HealthManagement, Volume 19 - Issue 4, 2019

Patient Trust Needed for Healthcare Data Success

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Summary: Health data holds the promise of healing a plethora of healthcare operational woes. Saluscoop looks at how we can make data work for provider and patient.

 

More and More Data for a Healthier Society

 

We are experiencing a period of data explosion: the digitalisation of health records, the increasing use of smartphones, portable devices, sensorisation and genome sequencing exponentially increase the quantity and quality of personal data related to health.

 

The health sector is one of those that generates great volumes of data, whether related to health or the lifestyles of citizens. Data, from multiple sources, is recorded through different devices and systems, such as Electronic Health Record (EHR) systems, Apps, Social Networks, Personal Health Records Systems (PHR), Hospital Information Systems (HIS), Laboratory Systems (LIS) and Radiological Information Systems (RIS-PACS).

 

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The increasing computational capacity of computer systems allows processing a large amount of data, which becomes increasingly useful and valuable information. This data is of enormous value for companies and institutions to the point that to obtain our data they offer services at low cost or free in exchange for accepting legal agreements that tend to be very extensive and difficult to understand. This competition for our data means that they are in silos and that they are not readily available or accessible, hindering and slowing down any investigation. Even so, the trend, owing to social changes and mentality, is that the citizen, the owner of personal information and his/her own health history, can increasingly access health information from anywhere at any time.

 

The future of medical research lies in the possibility of combining and integrating all these sources of data, from medical, genetic records to data from social networks. The knowledge generated by combining and analysing the large volumes of existing information (our clinical data, habits, lifestyles and circumstances, genetic profile) will represent a qualitative leap in the knowledge of diseases. The benefits of using data in research are tangible and significant: if the paradigm of scarcity were changed to the abundance of data, it would undoubtedly be a great opportunity, a great accelerator for research. The potential improvement in the provision of services is also significant: not only will it help us to define more personalised and effective treatments, in addition, the resource allows for the possibility of overcoming physical barriers and providing healthcare to groups and areas with less accessibility.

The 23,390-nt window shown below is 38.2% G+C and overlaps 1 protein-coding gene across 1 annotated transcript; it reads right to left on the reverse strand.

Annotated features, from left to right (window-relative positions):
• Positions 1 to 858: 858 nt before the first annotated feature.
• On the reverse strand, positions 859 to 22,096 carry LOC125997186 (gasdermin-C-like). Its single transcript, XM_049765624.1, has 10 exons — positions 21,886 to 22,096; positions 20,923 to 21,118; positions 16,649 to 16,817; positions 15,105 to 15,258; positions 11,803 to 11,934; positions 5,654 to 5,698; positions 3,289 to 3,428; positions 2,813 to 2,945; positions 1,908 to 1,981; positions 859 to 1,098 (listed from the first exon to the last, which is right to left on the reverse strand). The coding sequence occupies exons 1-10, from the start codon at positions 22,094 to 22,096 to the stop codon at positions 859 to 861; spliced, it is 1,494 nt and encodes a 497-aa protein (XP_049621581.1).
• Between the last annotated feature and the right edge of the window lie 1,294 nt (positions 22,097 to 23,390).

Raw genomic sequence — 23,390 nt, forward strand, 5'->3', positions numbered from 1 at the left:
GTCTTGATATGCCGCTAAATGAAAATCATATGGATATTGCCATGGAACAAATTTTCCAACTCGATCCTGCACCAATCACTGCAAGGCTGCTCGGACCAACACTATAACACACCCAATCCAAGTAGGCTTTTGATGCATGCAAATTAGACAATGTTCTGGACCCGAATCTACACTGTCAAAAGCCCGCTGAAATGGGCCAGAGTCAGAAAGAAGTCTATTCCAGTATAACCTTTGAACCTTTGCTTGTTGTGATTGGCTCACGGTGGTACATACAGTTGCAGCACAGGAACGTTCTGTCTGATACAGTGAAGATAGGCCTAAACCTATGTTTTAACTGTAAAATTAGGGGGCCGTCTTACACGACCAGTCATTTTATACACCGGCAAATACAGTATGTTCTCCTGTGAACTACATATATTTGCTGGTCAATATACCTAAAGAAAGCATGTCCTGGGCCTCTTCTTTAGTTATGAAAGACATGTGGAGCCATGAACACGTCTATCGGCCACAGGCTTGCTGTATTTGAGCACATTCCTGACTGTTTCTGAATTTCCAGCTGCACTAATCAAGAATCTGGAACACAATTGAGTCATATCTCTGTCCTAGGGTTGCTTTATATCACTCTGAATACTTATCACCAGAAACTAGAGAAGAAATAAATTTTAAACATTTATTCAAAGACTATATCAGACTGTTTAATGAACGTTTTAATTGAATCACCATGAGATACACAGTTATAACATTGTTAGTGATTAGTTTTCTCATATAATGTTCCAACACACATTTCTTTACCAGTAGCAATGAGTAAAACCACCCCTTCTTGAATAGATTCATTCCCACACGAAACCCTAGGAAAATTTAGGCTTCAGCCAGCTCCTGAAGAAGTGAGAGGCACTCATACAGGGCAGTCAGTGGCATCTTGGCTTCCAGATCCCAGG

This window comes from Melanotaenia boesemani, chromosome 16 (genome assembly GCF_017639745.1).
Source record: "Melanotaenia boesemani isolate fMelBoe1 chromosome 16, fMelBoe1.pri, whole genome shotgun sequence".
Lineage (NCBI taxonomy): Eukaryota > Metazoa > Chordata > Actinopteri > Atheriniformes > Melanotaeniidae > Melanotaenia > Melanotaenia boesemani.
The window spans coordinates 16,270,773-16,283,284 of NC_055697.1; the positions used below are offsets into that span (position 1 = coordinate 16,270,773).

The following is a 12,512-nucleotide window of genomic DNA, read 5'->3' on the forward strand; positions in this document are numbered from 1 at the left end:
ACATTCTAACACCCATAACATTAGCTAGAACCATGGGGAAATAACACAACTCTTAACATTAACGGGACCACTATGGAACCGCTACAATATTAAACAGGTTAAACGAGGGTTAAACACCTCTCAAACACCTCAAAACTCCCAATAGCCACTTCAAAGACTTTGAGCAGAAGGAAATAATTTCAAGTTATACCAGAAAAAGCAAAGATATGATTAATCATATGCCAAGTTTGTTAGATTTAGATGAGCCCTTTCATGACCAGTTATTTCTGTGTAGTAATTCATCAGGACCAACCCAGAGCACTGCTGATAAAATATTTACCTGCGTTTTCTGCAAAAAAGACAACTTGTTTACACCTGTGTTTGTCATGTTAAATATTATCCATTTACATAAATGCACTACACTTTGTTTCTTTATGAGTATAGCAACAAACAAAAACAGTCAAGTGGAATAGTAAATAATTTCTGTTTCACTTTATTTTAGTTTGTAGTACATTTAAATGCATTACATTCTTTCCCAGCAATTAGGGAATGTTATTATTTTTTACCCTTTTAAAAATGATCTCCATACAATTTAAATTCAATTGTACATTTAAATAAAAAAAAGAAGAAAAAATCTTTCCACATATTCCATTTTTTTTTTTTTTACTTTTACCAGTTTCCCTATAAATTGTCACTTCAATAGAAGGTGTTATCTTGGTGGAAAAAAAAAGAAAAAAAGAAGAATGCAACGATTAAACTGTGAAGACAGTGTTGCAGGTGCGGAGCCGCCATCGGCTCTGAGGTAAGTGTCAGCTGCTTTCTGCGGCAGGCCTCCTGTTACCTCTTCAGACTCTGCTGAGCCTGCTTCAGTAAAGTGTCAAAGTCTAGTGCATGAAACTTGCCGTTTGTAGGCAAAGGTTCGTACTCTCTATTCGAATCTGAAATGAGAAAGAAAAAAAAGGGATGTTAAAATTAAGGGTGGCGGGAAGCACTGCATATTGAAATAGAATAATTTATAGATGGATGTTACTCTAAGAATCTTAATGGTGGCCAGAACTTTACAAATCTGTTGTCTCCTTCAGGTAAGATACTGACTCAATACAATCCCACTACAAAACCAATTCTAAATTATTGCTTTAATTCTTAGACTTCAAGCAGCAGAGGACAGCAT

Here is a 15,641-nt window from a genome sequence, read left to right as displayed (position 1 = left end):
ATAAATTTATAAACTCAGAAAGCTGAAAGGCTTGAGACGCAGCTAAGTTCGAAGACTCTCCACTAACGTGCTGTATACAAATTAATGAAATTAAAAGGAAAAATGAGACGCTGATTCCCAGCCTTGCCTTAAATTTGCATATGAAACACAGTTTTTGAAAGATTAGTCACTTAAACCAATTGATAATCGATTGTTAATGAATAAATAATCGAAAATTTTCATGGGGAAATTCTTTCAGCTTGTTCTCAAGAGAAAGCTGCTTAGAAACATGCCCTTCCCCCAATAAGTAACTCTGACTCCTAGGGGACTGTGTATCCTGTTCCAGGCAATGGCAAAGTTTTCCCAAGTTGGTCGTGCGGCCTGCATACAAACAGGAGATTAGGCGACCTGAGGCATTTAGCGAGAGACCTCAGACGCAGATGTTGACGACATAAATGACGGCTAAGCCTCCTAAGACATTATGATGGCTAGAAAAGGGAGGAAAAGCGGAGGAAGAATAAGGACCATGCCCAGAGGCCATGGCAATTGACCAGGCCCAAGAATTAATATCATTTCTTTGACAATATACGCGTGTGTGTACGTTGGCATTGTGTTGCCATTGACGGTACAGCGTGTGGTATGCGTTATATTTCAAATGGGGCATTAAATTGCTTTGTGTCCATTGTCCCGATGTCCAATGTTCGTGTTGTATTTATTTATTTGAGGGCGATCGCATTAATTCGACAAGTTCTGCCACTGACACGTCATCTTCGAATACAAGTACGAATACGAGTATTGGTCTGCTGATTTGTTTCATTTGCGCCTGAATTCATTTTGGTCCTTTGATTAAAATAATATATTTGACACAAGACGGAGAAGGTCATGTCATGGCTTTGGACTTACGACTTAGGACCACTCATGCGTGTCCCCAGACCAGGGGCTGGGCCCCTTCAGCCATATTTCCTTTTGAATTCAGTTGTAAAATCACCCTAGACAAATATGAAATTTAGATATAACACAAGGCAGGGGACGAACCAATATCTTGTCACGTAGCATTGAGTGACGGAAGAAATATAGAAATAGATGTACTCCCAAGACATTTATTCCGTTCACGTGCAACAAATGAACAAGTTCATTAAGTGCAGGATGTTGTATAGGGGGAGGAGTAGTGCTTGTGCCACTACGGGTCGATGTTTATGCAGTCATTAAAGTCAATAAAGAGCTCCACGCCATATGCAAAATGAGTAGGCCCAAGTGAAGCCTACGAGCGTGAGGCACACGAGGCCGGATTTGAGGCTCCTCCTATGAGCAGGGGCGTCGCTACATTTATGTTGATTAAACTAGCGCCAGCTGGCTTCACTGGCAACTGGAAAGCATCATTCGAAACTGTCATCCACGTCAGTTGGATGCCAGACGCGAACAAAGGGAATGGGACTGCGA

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Property and Availability of "My Data"

 

But this new panorama raises some questions that we must consider, make decisions about and legislate on. The first question is whose data is it? If a patient is x-rayed, is that person the owner of the data obtained or is the public hospital, which, paid with our taxes, could make use of it and use it in an investigation that would benefit everyone? Citizens are the holders of personal data. Since May 2018, European citizens, under the General Data Protection Regulation (GDPR), and as holders of data have the right to access and to obtain a copy of it in a common format (eg PDF). We also have the right to the portability of our data (if we change company, we can request that our data be passed to the new company, through a mechanism similar to what happens when we change telephone operator and keep the number). This includes the availability of our health records for research.